Production from the world’s eighth-largest gold producers decreased by 6.5% to 25 million ounces (Moz) in 2020 due to lower ore grades, sale of assets, lower mill throughput and lower recoveries. Production from the top eight companies is expected to recover and will be between 25Moz and 25.75Moz in 2021, which is an increase of up to 3.1% compared with the collective output in 2020 (24.98Moz).
The most significant falls in production were observed among the top three companies, namely Newmont (6.1%), Barrick (12.9%) and AngloGold (7.1%). The collective output from these companies declined to 13.7Moz in 2020 from 15Moz in 2019.
After a strong first quarter in 2020, Newmont’s production was impacted by lower ore grades at the Ahafo, Yanacocha and Merian mines and the temporary suspension of the Cerro Negro, Yanacocha, Eleonore, Penasquito and Musselwhite mines between March and mid-May. In addition, the sale of Red Lake and Kalgoorlie projects further reduced output.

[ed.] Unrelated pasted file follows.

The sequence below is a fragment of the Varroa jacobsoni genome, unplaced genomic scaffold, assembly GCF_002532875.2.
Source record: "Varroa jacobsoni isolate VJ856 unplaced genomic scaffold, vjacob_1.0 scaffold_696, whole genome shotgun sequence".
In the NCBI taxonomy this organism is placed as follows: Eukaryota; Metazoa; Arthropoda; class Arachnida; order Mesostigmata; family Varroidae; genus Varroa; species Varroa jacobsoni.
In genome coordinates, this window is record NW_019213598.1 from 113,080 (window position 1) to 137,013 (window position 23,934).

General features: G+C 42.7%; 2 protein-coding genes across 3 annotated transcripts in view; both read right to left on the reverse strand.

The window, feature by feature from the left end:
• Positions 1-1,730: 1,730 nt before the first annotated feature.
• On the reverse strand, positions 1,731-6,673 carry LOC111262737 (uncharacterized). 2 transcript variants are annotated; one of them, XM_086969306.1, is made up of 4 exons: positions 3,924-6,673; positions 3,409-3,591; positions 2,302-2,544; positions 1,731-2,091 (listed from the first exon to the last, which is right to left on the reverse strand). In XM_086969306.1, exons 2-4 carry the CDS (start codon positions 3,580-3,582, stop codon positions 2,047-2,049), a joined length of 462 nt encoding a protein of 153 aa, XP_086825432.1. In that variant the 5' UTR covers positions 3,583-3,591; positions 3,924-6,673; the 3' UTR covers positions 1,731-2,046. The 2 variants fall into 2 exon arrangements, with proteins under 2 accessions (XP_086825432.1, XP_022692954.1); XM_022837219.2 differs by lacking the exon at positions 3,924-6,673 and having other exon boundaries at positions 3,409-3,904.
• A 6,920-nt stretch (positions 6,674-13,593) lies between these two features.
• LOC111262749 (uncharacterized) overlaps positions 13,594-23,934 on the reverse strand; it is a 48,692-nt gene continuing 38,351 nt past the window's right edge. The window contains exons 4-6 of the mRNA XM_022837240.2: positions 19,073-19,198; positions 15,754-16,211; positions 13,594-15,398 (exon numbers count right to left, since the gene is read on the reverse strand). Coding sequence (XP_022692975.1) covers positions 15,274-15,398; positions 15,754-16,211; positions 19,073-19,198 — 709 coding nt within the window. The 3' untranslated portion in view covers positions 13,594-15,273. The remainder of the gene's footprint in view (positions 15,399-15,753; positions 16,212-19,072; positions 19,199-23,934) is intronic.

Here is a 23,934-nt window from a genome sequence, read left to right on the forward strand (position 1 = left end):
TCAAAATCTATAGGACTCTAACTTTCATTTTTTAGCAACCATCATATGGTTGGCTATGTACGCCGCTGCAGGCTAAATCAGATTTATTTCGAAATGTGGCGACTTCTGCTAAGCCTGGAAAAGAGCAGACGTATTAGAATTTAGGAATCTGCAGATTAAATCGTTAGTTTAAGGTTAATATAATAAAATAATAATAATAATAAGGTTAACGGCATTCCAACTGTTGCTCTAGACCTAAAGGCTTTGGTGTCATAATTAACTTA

For Barrick, several gold mines were forced to cease operations temporarily due to the Covid-19 pandemic, including the Veladero, Pueblo Viejo and Porgera mines. Meanwhile, the divestment of African assets by AngloGold was a major factor behind the fall in the company’s output in 2020.
Lower ore grades, sale of assets, lower mill throughput and lower recoveries were key factors affecting production across the remaining major gold producers. For example, lower ore grades at Paracatu, Round Mountain and Chirano mines were behind the drop in production from Kinross, although it was partially offset by higher output from the company’s Bald Mountain and Kupol operations.
Newcrest’s production was severely affected by the sale of Gosowong mine, which was acquired by Indotan Halmahera in Q2 2020. Lower throughput rates and lower grades at Cadia, Lihir, Red Chris, and Telfer mines, amid a series of planned shutdowns, also impacted the company’s production subsequently.